How often have you thought about how great it would be to make a living with something you enjoy doing? ‘Do what you love and you’ll never work a day in your life’ is a great maxim to live by, and I agree with it – but only to an extent. It’s certainly so much easier to get up in the morning, knowing that you won’t have to spend the day hating your job for 8 hours, then go home to get rest just to do the same thing the following day. But I’ve been thinking about how people have started to feel pressured into ‘making it’ with the things they enjoy. I certainly have.
To be independent, to be your own boss, to materialise your own ideas and make them work in a way that allows you to live comfortably, I bet these are dreams many of you have had in the past, as have I. The problem with that is that I’ve now arrived at a point where I have to restrain myself from trying to make a business out of everything I enjoy. Of course, for me, it would be awesome if someone paid me to write. It’d be great to see someone willing to pay me for something I like doing. There seems to be no downside to being paid for enjoying a hobby. Except, there is.
The problem with being paid is that people expect something in return for their money (who would have thought?) And what does that do to people? It stresses them out. Because now suddenly they have all this responsibility and pressure to perform. Expectations to be met, deadlines to respect and other people’s goals to reach. It’s just not your own anymore. You’ve probably felt that way in school/university/work before, when you had to read a book or even just watch a movie. Despite the fact that you would have enjoyed reading or watching the movie, (or at least not hated it) if you didn’t have to do it for school, university or work, now suddenly the task has become a burden. Why? Because you’re no longer the one who chooses to do, or not do it. You’re forced to and that makes it infinitely less appealing and, at the same time, lowers the probability for you to do a decent job at it. It prevents real enjoyment because apparently the connection between pleasure and the feeling of control is much more profound than we think. As a result, you lose interest in it, and, simultaneously you lose your hobby.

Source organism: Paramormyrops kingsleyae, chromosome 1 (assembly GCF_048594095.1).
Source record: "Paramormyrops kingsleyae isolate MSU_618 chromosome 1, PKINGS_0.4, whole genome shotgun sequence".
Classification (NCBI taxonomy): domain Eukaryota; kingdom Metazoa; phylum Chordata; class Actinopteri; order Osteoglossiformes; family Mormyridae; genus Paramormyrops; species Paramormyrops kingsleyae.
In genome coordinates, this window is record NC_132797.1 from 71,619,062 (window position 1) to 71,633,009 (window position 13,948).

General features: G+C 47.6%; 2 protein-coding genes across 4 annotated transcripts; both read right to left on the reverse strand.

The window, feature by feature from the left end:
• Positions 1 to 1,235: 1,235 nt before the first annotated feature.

Your hobby is deprived of the very essence that had drawn you to it in the first place. Because what is a hobby at its core? It’s something you enjoy doing, something you enjoy spending time on without expecting anything in return expect for fun, satisfaction and, plain and simple, happiness.
But people aren’t happy when they are stressed. And people don’t like to do something when they feel they are forced too. I don’t exactly know why that is, probably something to do with self-determination and feeling in control, (please go ahead and hit me up if you know better). Stress takes the fun away and now suddenly your hobby is your job and you’re forced to do it rather than freely choosing to, which is why I don’t know if I can agree with the aforementioned quote.
Because what does it imply? It implies that you should find something you enjoy and then start making money with it. I’m not sure I want to pay the price for that.
Of course, many many people have to wake up everyday to earn money with a job they hate, so financing yourself with your hobby is a luxury that one should not foolishly discard, it’s also not something I suggest. What I want to say is to ensure that you still have space for yourself, a zone of control that enables you do the things you enjoy without having to stress about pleasing a client. Consciously take the time to treat your hobby as just that, a hobby. A way of spending time according to your preferences. An escape from daily stress and expectations. An avenue towards happiness.
(I repeat, I WILL write for money if offered, don’t get me wrong. Don’t hesitate to slide into my DMs 🙂 I just want to make sure I still have time to write for fun, too)